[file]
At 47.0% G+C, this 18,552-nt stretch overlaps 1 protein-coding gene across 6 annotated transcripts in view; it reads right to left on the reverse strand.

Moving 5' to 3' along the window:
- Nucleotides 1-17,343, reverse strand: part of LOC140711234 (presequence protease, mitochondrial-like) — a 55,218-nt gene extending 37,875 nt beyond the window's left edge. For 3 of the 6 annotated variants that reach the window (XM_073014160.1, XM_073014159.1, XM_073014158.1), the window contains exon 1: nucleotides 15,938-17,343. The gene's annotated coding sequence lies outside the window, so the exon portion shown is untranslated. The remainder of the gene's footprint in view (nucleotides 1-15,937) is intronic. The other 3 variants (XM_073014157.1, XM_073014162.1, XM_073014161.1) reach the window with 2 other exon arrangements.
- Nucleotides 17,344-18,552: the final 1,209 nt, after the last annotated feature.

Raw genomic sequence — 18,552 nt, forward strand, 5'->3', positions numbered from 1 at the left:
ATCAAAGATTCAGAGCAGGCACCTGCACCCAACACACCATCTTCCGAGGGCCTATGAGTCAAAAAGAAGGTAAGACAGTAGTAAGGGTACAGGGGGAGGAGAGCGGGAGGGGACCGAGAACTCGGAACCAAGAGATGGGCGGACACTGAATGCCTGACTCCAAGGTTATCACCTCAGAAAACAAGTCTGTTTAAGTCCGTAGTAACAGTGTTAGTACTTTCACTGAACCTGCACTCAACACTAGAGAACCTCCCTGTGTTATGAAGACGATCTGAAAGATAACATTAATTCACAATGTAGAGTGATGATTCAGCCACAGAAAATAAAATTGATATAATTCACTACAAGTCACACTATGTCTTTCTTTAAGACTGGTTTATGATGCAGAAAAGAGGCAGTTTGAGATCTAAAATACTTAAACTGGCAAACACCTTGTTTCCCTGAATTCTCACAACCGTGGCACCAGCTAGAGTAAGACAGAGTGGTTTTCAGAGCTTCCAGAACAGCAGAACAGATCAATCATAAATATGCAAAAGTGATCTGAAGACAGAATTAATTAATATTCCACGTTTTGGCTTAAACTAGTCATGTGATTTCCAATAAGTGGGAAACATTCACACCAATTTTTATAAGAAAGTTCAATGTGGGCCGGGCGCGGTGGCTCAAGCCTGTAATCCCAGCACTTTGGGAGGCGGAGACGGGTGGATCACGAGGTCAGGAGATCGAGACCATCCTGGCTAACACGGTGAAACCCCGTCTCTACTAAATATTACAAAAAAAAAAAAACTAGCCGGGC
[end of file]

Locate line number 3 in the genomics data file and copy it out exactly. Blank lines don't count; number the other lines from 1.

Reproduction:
- Nucleotides 1-17,343, reverse strand: part of LOC140711234 (presequence protease, mitochondrial-like) — a 55,218-nt gene extending 37,875 nt beyond the window's left edge. For 3 of the 6 annotated variants that reach the window (XM_073014160.1, XM_073014159.1, XM_073014158.1), the window contains exon 1: nucleotides 15,938-17,343. The gene's annotated coding sequence lies outside the window, so the exon portion shown is untranslated. The remainder of the gene's footprint in view (nucleotides 1-15,937) is intronic. The other 3 variants (XM_073014157.1, XM_073014162.1, XM_073014161.1) reach the window with 2 other exon arrangements.